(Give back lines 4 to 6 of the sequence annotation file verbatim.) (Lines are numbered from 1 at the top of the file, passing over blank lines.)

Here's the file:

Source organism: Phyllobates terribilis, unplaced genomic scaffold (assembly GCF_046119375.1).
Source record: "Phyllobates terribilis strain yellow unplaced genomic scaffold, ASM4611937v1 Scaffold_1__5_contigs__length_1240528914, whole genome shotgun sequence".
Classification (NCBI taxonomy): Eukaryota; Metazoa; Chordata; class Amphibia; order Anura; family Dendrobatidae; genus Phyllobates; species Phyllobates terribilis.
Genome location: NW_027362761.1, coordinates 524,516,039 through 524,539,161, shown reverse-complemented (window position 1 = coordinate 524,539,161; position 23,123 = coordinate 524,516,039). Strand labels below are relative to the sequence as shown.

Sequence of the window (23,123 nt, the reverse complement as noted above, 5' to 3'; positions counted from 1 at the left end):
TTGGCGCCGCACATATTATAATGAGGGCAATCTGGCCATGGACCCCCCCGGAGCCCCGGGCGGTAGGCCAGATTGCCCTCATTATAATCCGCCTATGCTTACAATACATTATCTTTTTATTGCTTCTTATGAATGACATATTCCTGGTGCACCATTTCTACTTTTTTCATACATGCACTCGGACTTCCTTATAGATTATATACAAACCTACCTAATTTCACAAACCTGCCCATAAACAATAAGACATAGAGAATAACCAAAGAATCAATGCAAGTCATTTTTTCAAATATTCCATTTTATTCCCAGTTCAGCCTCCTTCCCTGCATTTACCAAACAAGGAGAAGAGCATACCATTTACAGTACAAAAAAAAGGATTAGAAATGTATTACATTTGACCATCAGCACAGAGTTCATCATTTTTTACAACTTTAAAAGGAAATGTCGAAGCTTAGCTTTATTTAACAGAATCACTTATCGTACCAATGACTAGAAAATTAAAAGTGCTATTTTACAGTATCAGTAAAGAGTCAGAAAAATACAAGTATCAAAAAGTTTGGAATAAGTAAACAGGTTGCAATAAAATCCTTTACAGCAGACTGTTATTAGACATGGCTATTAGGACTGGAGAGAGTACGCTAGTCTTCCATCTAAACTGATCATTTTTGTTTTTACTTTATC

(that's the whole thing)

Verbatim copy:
Genome location: NW_027362761.1, coordinates 524,516,039 through 524,539,161, shown reverse-complemented (window position 1 = coordinate 524,539,161; position 23,123 = coordinate 524,516,039). Strand labels below are relative to the sequence as shown.

Sequence of the window (23,123 nt, the reverse complement as noted above, 5' to 3'; positions counted from 1 at the left end):
TTGGCGCCGCACATATTATAATGAGGGCAATCTGGCCATGGACCCCCCCGGAGCCCCGGGCGGTAGGCCAGATTGCCCTCATTATAATCCGCCTATGCTTACAATACATTATCTTTTTATTGCTTCTTATGAATGACATATTCCTGGTGCACCATTTCTACTTTTTTCATACATGCACTCGGACTTCCTTATAGATTATATACAAACCTACCTAATTTCACAAACCTGCCCATAAACAATAAGACATAGAGAATAACCAAAGAATCAATGCAAGTCATTTTTTCAAATATTCCATTTTATTCCCAGTTCAGCCTCCTTCCCTGCATTTACCAAACAAGGAGAAGAGCATACCATTTACAGTACAAAAAAAAGGATTAGAAATGTATTACATTTGACCATCAGCACAGAGTTCATCATTTTTTACAACTTTAAAAGGAAATGTCGAAGCTTAGCTTTATTTAACAGAATCACTTATCGTACCAATGACTAGAAAATTAAAAGTGCTATTTTACAGTATCAGTAAAGAGTCAGAAAAATACAAGTATCAAAAAGTTTGGAATAAGTAAACAGGTTGCAATAAAATCCTTTACAGCAGACTGTTATTAGACATGGCTATTAGGACTGGAGAGAGTACGCTAGTCTTCCATCTAAACTGATCATTTTTGTTTTTACTTTATC